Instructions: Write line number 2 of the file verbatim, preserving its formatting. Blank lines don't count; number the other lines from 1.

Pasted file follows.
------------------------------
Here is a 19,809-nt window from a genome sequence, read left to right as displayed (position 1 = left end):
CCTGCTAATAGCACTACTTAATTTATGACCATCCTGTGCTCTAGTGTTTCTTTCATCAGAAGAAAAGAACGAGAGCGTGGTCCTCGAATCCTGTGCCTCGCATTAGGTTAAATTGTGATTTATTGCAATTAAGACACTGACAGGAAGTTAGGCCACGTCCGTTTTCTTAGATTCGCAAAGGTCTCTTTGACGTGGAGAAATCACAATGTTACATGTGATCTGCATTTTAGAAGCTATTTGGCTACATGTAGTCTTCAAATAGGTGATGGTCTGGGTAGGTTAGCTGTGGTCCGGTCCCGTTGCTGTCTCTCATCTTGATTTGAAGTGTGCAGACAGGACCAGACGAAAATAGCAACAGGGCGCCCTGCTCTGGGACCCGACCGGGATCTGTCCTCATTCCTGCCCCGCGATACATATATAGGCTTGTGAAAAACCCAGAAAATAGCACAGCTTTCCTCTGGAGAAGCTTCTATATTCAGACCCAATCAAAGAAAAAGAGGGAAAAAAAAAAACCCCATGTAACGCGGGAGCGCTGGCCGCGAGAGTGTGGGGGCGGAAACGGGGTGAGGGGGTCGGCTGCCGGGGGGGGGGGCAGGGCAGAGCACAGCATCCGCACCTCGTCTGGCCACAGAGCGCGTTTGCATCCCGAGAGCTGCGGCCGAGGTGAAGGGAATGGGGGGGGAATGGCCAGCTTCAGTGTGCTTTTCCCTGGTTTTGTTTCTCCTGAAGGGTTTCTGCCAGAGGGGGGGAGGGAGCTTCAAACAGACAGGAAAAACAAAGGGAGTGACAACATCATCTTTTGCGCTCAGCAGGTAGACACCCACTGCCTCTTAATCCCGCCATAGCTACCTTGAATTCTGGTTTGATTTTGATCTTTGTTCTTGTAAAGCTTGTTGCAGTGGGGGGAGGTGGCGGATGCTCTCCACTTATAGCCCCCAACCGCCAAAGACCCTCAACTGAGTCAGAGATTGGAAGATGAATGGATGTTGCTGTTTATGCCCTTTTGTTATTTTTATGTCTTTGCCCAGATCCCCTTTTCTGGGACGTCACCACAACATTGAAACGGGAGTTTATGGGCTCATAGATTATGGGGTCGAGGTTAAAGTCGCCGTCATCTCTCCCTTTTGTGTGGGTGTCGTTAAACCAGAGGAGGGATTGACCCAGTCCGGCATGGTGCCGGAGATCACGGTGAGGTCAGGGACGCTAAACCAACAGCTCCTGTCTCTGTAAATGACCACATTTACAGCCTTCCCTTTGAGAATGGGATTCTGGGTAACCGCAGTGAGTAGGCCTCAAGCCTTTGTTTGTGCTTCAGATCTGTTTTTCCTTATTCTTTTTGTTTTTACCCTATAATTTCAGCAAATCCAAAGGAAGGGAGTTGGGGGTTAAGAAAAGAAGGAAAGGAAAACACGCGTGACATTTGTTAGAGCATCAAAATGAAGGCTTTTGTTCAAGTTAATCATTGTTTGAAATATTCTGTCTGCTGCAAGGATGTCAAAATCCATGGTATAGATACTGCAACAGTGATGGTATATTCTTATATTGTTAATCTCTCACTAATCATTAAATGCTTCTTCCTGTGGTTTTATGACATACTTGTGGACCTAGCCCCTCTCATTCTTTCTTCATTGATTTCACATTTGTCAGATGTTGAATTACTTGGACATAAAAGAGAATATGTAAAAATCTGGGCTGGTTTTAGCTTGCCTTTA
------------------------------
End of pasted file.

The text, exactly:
CCTGCTAATAGCACTACTTAATTTATGACCATCCTGTGCTCTAGTGTTTCTTTCATCAGAAGAAAAGAACGAGAGCGTGGTCCTCGAATCCTGTGCCTCGCATTAGGTTAAATTGTGATTTATTGCAATTAAGACACTGACAGGAAGTTAGGCCACGTCCGTTTTCTTAGATTCGCAAAGGTCTCTTTGACGTGGAGAAATCACAATGTTACATGTGATCTGCATTTTAGAAGCTATTTGGCTACATGTAGTCTTCAAATAGGTGATGGTCTGGGTAGGTTAGCTGTGGTCCGGTCCCGTTGCTGTCTCTCATCTTGATTTGAAGTGTGCAGACAGGACCAGACGAAAATAGCAACAGGGCGCCCTGCTCTGGGACCCGACCGGGATCTGTCCTCATTCCTGCCCCGCGATACATATATAGGCTTGTGAAAAACCCAGAAAATAGCACAGCTTTCCTCTGGAGAAGCTTCTATATTCAGACCCAATCAAAGAAAAAGAGGGAAAAAAAAAAACCCCATGTAACGCGGGAGCGCTGGCCGCGAGAGTGTGGGGGCGGAAACGGGGTGAGGGGGTCGGCTGCCGGGGGGGGGGGCAGGGCAGAGCACAGCATCCGCACCTCGTCTGGCCACAGAGCGCGTTTGCATCCCGAGAGCTGCGGCCGAGGTGAAGGGAATGGGGGGGGAATGGCCAGCTTCAGTGTGCTTTTCCCTGGTTTTGTTTCTCCTGAAGGGTTTCTGCCAGAGGGGGGGAGGGAGCTTCAAACAGACAGGAAAAACAAAGGGAGTGACAACATCATCTTTTGCGCTCAGCAGGTAGACACCCACTGCCTCTTAATCCCGCCATAGCTACCTTGAATTCTGGTTTGATTTTGATCTTTGTTCTTGTAAAGCTTGTTGCAGTGGGGGGAGGTGGCGGATGCTCTCCACTTATAGCCCCCAACCGCCAAAGACCCTCAACTGAGTCAGAGATTGGAAGATGAATGGATGTTGCTGTTTATGCCCTTTTGTTATTTTTATGTCTTTGCCCAGATCCCCTTTTCTGGGACGTCACCACAACATTGAAACGGGAGTTTATGGGCTCATAGATTATGGGGTCGAGGTTAAAGTCGCCGTCATCTCTCCCTTTTGTGTGGGTGTCGTTAAACCAGAGGAGGGATTGACCCAGTCCGGCATGGTGCCGGAGATCACGGTGAGGTCAGGGACGCTAAACCAACAGCTCCTGTCTCTGTAAATGACCACATTTACAGCCTTCCCTTTGAGAATGGGATTCTGGGTAACCGCAGTGAGTAGGCCTCAAGCCTTTGTTTGTGCTTCAGATCTGTTTTTCCTTATTCTTTTTGTTTTTACCCTATAATTTCAGCAAATCCAAAGGAAGGGAGTTGGGGGTTAAGAAAAGAAGGAAAGGAAAACACGCGTGACATTTGTTAGAGCATCAAAATGAAGGCTTTTGTTCAAGTTAATCATTGTTTGAAATATTCTGTCTGCTGCAAGGATGTCAAAATCCATGGTATAGATACTGCAACAGTGATGGTATATTCTTATATTGTTAATCTCTCACTAATCATTAAATGCTTCTTCCTGTGGTTTTATGACATACTTGTGGACCTAGCCCCTCTCATTCTTTCTTCATTGATTTCACATTTGTCAGATGTTGAATTACTTGGACATAAAAGAGAATATGTAAAAATCTGGGCTGGTTTTAGCTTGCCTTTA